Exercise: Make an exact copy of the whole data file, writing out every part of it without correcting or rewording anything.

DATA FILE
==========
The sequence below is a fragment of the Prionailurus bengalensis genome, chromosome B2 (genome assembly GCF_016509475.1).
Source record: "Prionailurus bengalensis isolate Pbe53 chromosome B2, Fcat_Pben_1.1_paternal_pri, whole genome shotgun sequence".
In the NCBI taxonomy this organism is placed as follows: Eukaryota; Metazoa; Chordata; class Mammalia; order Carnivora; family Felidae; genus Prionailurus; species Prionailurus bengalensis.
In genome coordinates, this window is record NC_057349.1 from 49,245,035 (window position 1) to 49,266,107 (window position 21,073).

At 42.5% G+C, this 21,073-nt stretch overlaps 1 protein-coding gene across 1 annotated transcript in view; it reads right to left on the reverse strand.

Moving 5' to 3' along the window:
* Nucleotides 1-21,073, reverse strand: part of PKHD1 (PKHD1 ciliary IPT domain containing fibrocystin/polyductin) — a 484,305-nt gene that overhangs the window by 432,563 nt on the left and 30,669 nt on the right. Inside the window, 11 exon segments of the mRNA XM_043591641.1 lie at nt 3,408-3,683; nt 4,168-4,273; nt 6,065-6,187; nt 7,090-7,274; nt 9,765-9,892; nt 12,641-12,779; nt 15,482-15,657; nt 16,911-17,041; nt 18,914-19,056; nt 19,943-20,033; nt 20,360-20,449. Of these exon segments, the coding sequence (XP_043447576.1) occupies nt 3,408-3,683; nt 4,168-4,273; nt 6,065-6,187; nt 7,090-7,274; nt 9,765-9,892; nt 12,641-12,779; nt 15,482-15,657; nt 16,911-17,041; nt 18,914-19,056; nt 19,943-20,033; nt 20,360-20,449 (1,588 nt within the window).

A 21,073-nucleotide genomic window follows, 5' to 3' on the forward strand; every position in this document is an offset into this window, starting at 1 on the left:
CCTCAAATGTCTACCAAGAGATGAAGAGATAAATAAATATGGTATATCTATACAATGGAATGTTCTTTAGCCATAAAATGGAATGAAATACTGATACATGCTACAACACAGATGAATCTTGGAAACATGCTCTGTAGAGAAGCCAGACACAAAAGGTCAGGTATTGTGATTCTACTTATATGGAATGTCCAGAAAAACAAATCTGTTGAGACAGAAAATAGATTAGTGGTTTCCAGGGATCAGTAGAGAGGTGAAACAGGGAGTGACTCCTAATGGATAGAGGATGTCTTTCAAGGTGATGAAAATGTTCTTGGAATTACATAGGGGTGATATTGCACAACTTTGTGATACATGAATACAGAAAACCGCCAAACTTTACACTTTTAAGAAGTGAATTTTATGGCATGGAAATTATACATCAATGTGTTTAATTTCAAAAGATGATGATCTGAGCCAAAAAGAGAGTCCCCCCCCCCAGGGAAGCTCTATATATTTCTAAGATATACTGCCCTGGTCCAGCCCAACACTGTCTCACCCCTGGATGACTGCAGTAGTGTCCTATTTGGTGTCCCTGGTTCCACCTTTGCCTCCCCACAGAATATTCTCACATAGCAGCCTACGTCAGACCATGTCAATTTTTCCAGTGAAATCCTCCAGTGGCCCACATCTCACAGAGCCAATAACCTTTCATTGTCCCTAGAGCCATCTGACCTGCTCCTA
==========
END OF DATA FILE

The sequence below is a fragment of the Prionailurus bengalensis genome, chromosome B2 (genome assembly GCF_016509475.1).
Source record: "Prionailurus bengalensis isolate Pbe53 chromosome B2, Fcat_Pben_1.1_paternal_pri, whole genome shotgun sequence".
In the NCBI taxonomy this organism is placed as follows: Eukaryota; Metazoa; Chordata; class Mammalia; order Carnivora; family Felidae; genus Prionailurus; species Prionailurus bengalensis.
In genome coordinates, this window is record NC_057349.1 from 49,245,035 (window position 1) to 49,266,107 (window position 21,073).

At 42.5% G+C, this 21,073-nt stretch overlaps 1 protein-coding gene across 1 annotated transcript in view; it reads right to left on the reverse strand.

Moving 5' to 3' along the window:
* Nucleotides 1-21,073, reverse strand: part of PKHD1 (PKHD1 ciliary IPT domain containing fibrocystin/polyductin) — a 484,305-nt gene that overhangs the window by 432,563 nt on the left and 30,669 nt on the right. Inside the window, 11 exon segments of the mRNA XM_043591641.1 lie at nt 3,408-3,683; nt 4,168-4,273; nt 6,065-6,187; nt 7,090-7,274; nt 9,765-9,892; nt 12,641-12,779; nt 15,482-15,657; nt 16,911-17,041; nt 18,914-19,056; nt 19,943-20,033; nt 20,360-20,449. Of these exon segments, the coding sequence (XP_043447576.1) occupies nt 3,408-3,683; nt 4,168-4,273; nt 6,065-6,187; nt 7,090-7,274; nt 9,765-9,892; nt 12,641-12,779; nt 15,482-15,657; nt 16,911-17,041; nt 18,914-19,056; nt 19,943-20,033; nt 20,360-20,449 (1,588 nt within the window).

A 21,073-nucleotide genomic window follows, 5' to 3' on the forward strand; every position in this document is an offset into this window, starting at 1 on the left:
CCTCAAATGTCTACCAAGAGATGAAGAGATAAATAAATATGGTATATCTATACAATGGAATGTTCTTTAGCCATAAAATGGAATGAAATACTGATACATGCTACAACACAGATGAATCTTGGAAACATGCTCTGTAGAGAAGCCAGACACAAAAGGTCAGGTATTGTGATTCTACTTATATGGAATGTCCAGAAAAACAAATCTGTTGAGACAGAAAATAGATTAGTGGTTTCCAGGGATCAGTAGAGAGGTGAAACAGGGAGTGACTCCTAATGGATAGAGGATGTCTTTCAAGGTGATGAAAATGTTCTTGGAATTACATAGGGGTGATATTGCACAACTTTGTGATACATGAATACAGAAAACCGCCAAACTTTACACTTTTAAGAAGTGAATTTTATGGCATGGAAATTATACATCAATGTGTTTAATTTCAAAAGATGATGATCTGAGCCAAAAAGAGAGTCCCCCCCCCCAGGGAAGCTCTATATATTTCTAAGATATACTGCCCTGGTCCAGCCCAACACTGTCTCACCCCTGGATGACTGCAGTAGTGTCCTATTTGGTGTCCCTGGTTCCACCTTTGCCTCCCCACAGAATATTCTCACATAGCAGCCTACGTCAGACCATGTCAATTTTTCCAGTGAAATCCTCCAGTGGCCCACATCTCACAGAGCCAATAACCTTTCATTGTCCCTAGAGCCATCTGACCTGCTCCTA